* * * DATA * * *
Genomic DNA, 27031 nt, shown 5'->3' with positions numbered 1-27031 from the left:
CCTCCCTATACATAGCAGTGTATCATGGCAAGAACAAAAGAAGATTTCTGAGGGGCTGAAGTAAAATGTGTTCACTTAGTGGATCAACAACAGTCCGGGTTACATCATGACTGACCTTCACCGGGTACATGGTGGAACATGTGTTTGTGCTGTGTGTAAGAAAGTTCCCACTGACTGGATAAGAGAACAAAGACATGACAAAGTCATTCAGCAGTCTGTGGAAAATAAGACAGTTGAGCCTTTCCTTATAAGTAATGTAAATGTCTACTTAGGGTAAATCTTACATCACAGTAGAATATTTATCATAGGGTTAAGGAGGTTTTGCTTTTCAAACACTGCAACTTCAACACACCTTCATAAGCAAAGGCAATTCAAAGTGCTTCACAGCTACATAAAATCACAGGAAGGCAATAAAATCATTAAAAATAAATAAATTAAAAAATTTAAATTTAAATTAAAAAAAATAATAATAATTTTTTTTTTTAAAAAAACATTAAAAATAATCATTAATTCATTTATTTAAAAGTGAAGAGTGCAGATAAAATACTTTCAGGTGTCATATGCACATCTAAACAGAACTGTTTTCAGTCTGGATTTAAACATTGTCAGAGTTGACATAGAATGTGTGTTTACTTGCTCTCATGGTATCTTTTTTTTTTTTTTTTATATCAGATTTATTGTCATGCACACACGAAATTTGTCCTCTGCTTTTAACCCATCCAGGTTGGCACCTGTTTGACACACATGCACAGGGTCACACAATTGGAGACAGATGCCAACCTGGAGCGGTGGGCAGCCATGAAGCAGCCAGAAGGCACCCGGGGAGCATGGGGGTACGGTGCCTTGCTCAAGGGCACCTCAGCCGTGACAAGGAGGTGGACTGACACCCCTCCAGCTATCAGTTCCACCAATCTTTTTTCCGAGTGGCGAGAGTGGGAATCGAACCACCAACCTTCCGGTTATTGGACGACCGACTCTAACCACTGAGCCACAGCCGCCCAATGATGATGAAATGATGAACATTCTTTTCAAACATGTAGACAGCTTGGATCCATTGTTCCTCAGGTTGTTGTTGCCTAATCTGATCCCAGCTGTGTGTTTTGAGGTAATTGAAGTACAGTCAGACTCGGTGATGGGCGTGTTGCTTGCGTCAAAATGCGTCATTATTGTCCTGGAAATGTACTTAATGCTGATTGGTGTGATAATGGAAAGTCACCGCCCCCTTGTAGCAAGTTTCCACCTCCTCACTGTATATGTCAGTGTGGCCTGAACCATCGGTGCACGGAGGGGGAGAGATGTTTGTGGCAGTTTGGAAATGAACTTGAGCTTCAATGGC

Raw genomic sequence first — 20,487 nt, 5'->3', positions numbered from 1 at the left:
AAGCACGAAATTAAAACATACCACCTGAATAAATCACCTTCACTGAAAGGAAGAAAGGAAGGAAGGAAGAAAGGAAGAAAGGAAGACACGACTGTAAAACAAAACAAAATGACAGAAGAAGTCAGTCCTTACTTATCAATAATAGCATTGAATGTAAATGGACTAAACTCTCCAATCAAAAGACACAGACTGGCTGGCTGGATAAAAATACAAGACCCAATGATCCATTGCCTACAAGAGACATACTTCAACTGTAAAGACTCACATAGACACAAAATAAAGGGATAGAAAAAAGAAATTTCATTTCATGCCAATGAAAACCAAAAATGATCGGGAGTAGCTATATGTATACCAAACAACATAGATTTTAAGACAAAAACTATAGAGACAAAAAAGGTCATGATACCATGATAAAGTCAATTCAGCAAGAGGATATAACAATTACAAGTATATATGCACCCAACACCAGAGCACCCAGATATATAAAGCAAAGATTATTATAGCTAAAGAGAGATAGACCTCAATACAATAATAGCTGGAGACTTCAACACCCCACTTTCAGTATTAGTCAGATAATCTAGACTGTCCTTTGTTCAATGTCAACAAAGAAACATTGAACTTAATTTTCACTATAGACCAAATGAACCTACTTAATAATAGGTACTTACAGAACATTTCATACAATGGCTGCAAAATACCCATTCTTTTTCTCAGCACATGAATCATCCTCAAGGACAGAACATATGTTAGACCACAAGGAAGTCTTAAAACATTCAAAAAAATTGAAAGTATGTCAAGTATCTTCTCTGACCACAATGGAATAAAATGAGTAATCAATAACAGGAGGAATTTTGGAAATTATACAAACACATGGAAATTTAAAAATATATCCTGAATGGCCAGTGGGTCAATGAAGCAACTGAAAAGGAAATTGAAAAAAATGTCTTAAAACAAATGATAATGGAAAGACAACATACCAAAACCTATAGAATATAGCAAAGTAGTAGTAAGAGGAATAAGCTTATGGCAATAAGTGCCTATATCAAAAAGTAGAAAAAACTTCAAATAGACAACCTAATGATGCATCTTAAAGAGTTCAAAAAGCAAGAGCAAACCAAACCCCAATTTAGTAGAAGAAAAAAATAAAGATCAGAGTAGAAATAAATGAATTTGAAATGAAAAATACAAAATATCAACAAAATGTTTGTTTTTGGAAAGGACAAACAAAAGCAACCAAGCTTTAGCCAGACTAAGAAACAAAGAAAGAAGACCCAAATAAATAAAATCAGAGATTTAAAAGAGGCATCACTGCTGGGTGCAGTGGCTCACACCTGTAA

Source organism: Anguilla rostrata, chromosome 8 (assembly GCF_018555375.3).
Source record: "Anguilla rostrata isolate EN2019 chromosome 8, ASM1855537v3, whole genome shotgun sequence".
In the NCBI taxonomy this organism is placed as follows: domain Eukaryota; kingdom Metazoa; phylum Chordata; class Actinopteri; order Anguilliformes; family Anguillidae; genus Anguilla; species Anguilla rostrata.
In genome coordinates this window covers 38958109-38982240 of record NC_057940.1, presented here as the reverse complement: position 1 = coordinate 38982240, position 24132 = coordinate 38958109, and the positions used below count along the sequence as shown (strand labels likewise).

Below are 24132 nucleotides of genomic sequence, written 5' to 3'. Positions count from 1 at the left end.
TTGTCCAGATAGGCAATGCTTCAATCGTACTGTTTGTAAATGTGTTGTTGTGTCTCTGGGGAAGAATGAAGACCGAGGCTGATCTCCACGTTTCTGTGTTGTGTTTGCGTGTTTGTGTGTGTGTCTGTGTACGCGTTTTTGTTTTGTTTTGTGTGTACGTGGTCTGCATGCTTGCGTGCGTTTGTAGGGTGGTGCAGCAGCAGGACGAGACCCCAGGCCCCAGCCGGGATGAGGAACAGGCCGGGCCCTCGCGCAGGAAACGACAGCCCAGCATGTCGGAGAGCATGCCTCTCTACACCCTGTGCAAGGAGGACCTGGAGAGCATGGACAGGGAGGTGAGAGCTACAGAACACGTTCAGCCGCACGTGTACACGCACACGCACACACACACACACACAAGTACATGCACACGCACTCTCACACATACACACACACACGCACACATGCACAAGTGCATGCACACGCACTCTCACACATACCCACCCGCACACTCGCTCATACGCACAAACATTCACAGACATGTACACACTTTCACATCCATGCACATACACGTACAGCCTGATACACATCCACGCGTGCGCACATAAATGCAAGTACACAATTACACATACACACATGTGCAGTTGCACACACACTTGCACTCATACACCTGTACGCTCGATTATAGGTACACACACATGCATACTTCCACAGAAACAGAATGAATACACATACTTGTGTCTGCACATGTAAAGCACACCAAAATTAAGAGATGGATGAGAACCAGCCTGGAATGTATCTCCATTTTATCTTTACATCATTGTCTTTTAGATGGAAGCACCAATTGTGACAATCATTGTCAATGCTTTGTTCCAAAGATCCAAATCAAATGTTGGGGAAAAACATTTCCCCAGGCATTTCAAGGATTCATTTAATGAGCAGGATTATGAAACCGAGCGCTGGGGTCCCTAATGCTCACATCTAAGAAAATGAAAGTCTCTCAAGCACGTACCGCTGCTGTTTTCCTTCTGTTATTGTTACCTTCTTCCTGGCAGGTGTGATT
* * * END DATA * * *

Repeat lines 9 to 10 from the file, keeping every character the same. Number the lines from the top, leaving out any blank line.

Below are 24132 nucleotides of genomic sequence, written 5' to 3'. Positions count from 1 at the left end.
TTGTCCAGATAGGCAATGCTTCAATCGTACTGTTTGTAAATGTGTTGTTGTGTCTCTGGGGAAGAATGAAGACCGAGGCTGATCTCCACGTTTCTGTGTTGTGTTTGCGTGTTTGTGTGTGTGTCTGTGTACGCGTTTTTGTTTTGTTTTGTGTGTACGTGGTCTGCATGCTTGCGTGCGTTTGTAGGGTGGTGCAGCAGCAGGACGAGACCCCAGGCCCCAGCCGGGATGAGGAACAGGCCGGGCCCTCGCGCAGGAAACGACAGCCCAGCATGTCGGAGAGCATGCCTCTCTACACCCTGTGCAAGGAGGACCTGGAGAGCATGGACAGGGAGGTGAGAGCTACAGAACACGTTCAGCCGCACGTGTACACGCACACGCACACACACACACACACAAGTACATGCACACGCACTCTCACACATACACACACACACGCACACATGCACAAGTGCATGCACACGCACTCTCACACATACCCACCCGCACACTCGCTCATACGCACAAACATTCACAGACATGTACACACTTTCACATCCATGCACATACACGTACAGCCTGATACACATCCACGCGTGCGCACATAAATGCAAGTACACAATTACACATACACACATGTGCAGTTGCACACACACTTGCACTCATACACCTGTACGCTCGATTATAGGTACACACACATGCATACTTCCACAGAAACAGAATGAATACACATACTTGTGTCTGCACATGTAAAGCACACCAAAATTAAGAGATGGATGAGAACCAGCCTGGAATGTATCTCCATTTTATCTTTACATCATTGTCTTTTAGATGGAAGCACCAATTGTGACAATCATTGTCAATGCTTTGTTCCAAAGATCCAAATCAAATGTTGGGGAAAAACATTTCCCCAGGCATTTCAAGGATTCATTTAATGAGCAGGATTATGAAACCGAGCGCTGGGGTCCCTAATGCTCACATCTAAGAAAATGAAAGTCTCTCAAGCACGTACCGCTGCTGTTTTCCTTCTGTTATTGTTACCTTCTTCCTGGCAGGTGTGATT